Global investors are expected to pull $538 billion out of China's slowing economy in 2016, the Institute of International Finance estimated yesterday, although the pace of outflows has dropped. That number would be down a fifth from the $674 billion pulled out last year, the industry association said, but could accelerate again if fears re-emerge of a "disorderly" drop in the yuan, or the renminbi, as the currency is also known.
Capital exodus from China is crucial for emerging markets more generally, partly because of its sheer size and partly because sustained outflows can trigger more exchange rate volatility, which would then feed a fresh wave outflows. "A sharp drop in the renminbi would likely spark a renewed sell-off of global risk assets and trigger a flight of portfolio capital from emerging markets," the IIF said in a new report. "Moreover, a sharp depreciation of the renminbi could lead to a round of competitive devaluation in other emerging markets, particularly in those with close trade linkages to China." For now, though, outflows are slowing. Roughly $35 billion was pulled out in March, bringing the total since the start of the year to around $175 billion, well below the pace seen in the second half 2016.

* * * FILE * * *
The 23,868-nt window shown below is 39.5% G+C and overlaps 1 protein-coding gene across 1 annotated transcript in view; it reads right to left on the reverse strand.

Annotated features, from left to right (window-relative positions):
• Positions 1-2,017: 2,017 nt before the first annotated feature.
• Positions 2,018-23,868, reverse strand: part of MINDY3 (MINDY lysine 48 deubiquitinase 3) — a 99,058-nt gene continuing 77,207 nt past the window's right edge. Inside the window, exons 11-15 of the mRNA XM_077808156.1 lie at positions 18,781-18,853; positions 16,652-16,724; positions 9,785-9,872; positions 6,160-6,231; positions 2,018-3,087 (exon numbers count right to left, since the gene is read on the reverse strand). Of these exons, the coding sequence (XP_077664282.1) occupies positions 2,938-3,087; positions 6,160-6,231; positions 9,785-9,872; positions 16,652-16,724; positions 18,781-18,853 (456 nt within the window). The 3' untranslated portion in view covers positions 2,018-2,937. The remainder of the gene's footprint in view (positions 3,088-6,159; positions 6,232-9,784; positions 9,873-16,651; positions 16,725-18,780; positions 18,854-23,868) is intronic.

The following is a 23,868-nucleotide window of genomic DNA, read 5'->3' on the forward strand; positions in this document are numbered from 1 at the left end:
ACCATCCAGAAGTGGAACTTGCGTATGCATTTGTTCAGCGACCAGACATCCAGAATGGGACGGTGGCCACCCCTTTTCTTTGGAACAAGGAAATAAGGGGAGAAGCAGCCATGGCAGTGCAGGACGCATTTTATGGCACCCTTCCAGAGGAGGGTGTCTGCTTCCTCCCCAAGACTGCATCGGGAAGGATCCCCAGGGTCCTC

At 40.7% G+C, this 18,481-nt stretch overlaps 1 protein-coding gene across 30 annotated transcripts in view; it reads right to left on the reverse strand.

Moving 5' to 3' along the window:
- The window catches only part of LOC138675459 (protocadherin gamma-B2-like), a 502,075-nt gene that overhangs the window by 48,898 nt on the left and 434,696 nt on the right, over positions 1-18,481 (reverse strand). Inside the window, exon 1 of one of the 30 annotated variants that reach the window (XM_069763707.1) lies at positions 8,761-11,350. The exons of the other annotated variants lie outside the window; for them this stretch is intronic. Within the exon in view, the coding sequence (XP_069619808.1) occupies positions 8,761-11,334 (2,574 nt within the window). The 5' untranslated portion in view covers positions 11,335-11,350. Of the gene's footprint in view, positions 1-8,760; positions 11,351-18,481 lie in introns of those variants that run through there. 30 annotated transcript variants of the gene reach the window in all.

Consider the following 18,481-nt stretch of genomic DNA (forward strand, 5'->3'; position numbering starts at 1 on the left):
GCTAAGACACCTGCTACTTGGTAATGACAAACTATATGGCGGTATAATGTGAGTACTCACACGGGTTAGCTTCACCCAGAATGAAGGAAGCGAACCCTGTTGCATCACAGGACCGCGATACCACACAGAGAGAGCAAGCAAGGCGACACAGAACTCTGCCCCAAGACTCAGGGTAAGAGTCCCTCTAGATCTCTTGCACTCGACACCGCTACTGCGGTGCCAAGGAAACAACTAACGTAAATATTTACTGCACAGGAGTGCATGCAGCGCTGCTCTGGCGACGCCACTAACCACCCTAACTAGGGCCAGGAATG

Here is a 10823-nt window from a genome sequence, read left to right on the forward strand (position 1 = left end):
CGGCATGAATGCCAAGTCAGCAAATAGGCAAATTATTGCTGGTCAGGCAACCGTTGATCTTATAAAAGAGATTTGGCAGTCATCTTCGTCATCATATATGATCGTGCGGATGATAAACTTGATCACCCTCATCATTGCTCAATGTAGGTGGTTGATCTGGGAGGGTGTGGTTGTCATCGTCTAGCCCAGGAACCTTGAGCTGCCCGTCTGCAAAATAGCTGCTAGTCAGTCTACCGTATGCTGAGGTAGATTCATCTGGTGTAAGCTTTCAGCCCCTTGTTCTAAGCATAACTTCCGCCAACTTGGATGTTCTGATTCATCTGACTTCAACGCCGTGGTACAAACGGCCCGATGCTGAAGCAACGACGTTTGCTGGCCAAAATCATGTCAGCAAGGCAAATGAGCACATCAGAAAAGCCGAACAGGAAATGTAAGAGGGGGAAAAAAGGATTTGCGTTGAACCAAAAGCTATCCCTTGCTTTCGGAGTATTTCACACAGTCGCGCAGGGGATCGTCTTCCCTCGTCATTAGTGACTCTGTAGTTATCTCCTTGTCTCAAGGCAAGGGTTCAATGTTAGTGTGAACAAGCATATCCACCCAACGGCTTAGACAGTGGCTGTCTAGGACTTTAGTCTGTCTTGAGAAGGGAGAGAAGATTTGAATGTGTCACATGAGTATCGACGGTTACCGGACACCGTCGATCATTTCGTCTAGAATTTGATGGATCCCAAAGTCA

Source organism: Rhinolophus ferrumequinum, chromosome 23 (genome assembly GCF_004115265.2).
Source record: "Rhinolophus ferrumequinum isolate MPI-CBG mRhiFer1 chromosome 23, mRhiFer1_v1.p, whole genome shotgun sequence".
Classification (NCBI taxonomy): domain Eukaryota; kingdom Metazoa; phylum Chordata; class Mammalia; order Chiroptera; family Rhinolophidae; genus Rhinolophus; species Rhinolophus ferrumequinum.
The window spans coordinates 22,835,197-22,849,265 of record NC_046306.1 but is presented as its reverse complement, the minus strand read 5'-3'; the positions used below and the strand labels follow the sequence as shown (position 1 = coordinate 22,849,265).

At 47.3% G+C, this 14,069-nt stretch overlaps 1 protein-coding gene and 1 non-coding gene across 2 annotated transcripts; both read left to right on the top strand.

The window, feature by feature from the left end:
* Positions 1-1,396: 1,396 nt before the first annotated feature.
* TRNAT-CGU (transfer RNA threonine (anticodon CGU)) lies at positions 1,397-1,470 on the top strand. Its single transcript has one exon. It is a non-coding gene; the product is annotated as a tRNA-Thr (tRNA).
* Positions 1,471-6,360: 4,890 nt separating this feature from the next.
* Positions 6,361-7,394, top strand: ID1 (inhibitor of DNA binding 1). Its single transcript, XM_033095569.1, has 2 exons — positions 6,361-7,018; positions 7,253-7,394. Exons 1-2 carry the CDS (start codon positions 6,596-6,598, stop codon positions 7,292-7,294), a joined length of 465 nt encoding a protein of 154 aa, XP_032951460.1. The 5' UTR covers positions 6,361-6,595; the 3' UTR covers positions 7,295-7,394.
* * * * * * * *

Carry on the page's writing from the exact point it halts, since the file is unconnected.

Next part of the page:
The IIF cited progress Chinese authorities had made in easing worries about the yuan's direction. They had emphasised there is more focus on its value against a basket of currencies, rather than just the U.S. dollar.
One "important unknown" however is the threshold of currency reserves below which Chinese authorities would start to worry. They might then either allow the yuan to fall again or markedly tighten capital controls.
Headline reserves have already fallen from $4 trillion in June 2014 to around $3.2 trillion in February 2016. That is still high compared with most countries. But using another calculation, developed by the IMF, the cushion between actual reserves and what could be required, has dropped to 15 percent from 50 percent just under two years ago. "From this perspective, continued large capital outflows could lower the country's official reserves to a level that is regarded as inadequate without a serious tightening of capital controls," the IIF said.